In life, we’re always learning. As we age, though, we might let go of some goals, thinking we’re too old. But adages like ‘It’s never too late’ and ‘You’re only as old as you feel’ ring true with learning a new skill later in life – like singing.
Sometimes we get in our own way, thinking: ‘I don’t have time or brain space to learn something new’; ‘I tried before but didn’t like the teacher’ or ‘where would I use it?’
Creativity for its own sake adds value – and health benefits – to our lives. Singing especially enhances wellness as we enter middle age. Studies demonstrate its cognitive benefits. There’s evidence singing improves mental health, and lowers the stress hormone, cortisol. Group or choir singing releases the social bonding hormone, oxytocin, and there are physical advantages, such as improved posture and breath function.
Put simply, singing promotes healthy ageing. As the United Nations has declared the years 2021 to 2030 the Decade of Healthy Ageing, there’s no better time to make room for creativity in your life, if singing has been on your ‘one day’ list.
Two of my singers, Anne Richardson and Joanna Copeland, share their experiences of learning singing after age 40.
Joanna has learned singing on and off since age 18. Working with me since 2015, she was inspired to return to singing after a chance conversation with a professional musician, who said it seemed a waste she was not doing more with music.
Singing since childhood, Anne Richardson has been studying singing for 16 years and working with me for almost seven years.
Joanna: Music is part of me, especially singing. It keeps me grounded and helps me creatively. It is mindfulness set to song.
Anne: Because training is where you learn the solid foundation, i.e., starting from basic vocal techniques through to improving breath control, muscle memory, securing register changes and, most of all, improving confidence in time.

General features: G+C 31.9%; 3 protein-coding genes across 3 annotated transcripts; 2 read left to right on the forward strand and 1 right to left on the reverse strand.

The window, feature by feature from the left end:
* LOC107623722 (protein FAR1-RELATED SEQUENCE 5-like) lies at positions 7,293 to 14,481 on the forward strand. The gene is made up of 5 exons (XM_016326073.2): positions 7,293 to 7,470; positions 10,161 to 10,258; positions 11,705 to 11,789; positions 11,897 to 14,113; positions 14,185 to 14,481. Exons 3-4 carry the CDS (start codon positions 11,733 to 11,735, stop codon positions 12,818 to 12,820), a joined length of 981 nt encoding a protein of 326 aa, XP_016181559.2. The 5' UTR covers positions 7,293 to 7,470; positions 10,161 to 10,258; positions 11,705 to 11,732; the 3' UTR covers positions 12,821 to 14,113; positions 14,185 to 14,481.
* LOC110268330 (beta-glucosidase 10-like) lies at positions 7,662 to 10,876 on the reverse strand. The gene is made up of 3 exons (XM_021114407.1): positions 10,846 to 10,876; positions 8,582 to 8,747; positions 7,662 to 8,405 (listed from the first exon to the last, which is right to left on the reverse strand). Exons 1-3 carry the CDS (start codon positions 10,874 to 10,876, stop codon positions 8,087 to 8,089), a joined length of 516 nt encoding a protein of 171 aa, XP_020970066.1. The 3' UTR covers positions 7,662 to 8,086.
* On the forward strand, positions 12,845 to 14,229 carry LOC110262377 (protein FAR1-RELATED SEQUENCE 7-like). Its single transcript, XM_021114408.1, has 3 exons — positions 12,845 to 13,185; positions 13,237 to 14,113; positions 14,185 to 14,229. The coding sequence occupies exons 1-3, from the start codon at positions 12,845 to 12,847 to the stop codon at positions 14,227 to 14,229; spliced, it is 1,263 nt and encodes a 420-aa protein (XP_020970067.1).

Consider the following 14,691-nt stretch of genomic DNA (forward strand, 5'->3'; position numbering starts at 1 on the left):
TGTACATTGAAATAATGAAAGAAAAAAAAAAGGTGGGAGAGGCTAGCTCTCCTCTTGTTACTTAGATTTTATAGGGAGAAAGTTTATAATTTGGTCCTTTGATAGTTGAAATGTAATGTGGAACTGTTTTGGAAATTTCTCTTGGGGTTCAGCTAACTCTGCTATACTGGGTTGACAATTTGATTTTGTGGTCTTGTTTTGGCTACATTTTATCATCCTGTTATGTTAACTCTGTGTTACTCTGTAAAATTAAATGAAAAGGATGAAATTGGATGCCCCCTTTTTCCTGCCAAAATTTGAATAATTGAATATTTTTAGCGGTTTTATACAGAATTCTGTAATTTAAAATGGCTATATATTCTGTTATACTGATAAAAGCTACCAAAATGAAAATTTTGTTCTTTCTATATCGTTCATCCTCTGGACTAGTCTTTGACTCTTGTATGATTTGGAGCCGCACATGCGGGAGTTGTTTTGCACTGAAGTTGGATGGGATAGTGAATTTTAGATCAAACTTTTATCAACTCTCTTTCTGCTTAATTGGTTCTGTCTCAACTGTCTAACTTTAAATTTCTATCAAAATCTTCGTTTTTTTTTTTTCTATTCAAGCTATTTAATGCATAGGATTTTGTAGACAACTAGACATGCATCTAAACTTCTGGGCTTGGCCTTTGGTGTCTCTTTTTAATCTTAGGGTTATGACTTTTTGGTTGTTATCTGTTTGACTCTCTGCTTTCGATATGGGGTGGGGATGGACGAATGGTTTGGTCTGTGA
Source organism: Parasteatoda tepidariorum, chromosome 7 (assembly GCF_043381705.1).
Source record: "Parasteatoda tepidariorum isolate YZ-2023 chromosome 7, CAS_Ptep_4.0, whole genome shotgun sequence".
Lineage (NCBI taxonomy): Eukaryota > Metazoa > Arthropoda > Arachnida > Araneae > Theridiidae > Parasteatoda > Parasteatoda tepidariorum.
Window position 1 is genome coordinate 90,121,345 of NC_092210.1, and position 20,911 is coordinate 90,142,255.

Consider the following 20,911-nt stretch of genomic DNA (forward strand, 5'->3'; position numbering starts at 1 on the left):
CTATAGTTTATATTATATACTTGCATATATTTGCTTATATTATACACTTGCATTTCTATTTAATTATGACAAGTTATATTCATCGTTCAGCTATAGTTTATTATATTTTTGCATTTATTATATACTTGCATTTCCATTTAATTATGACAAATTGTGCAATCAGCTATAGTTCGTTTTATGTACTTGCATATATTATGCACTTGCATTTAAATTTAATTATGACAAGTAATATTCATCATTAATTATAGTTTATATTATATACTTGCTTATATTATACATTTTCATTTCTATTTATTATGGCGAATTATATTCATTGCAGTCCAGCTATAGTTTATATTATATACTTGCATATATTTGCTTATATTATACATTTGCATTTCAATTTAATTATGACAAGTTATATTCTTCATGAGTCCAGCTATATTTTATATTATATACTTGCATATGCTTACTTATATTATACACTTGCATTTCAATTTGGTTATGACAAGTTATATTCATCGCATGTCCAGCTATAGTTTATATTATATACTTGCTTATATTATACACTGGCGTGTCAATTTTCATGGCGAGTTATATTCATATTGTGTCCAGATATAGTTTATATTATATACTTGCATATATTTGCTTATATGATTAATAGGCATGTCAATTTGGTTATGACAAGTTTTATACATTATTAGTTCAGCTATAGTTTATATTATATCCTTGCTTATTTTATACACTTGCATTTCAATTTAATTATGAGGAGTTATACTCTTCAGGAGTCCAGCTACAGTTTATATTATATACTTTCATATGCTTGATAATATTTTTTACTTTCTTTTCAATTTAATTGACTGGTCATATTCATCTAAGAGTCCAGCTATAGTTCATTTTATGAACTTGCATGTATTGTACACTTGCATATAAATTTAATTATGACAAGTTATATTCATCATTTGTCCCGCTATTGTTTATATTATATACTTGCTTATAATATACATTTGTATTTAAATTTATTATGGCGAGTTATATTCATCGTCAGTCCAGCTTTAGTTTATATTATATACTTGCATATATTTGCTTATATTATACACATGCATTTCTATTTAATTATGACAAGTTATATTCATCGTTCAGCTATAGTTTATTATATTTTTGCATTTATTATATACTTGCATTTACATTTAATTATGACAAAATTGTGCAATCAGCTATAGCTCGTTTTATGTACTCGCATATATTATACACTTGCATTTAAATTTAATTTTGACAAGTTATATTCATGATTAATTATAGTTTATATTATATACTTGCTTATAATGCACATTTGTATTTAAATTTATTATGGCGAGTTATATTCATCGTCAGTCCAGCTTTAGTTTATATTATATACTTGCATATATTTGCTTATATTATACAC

Joanna: It just does – mental more so than physical.
Anne: It makes me happy and healthy mentally. It boosts my energy, when combined with breathing and physical exercises, to improve my learning capacity and physical energy.
Joanna: With great difficulty – I work full time and sail competitively. Singing used to win over sailing, but now the sailing does.
Anne: I sing around the house: 10-20 minutes a day to focus on breathing exercises and vocal practice. Lip buzzes work well, along with humming.
Joanna: To rediscover and fine-tune my voice. I have a done a few exams, and pushed myself to do a couple of challenging song cycles.
Anne: To learn vocal techniques and improve self-confidence, while adding new songs into my repertoire. Now, I sing with confidence – different types of songs – compared to five years ago. I’m happy with my progress.
Joanna: Song cycle: the ‘Sea Pictures’ Opus 37 by Edward Elgar. It’s a cycle of five songs, each about the sea – something I have a strong connection with.
Anne: My current project is a future live concert, studio recording, auditioning for a choir, learning another French song cycle, writing contemporary songs, and performing.
Joanna: I can breathe better and have a greater body awareness and where things need to be to sing well, e.g., palate, tongue, ribs, feet, knees. Having more technical capability helps with the creative aspect.
Anne: I have improved my singing technically and creatively. I know there’s more to come and I’m looking forward to future progression. No age limit.
Whether you’re starting to sing for the first time, or returning to it after ‘life got in the way’, there really is no age limit to it – and it can only promote healthy ageing!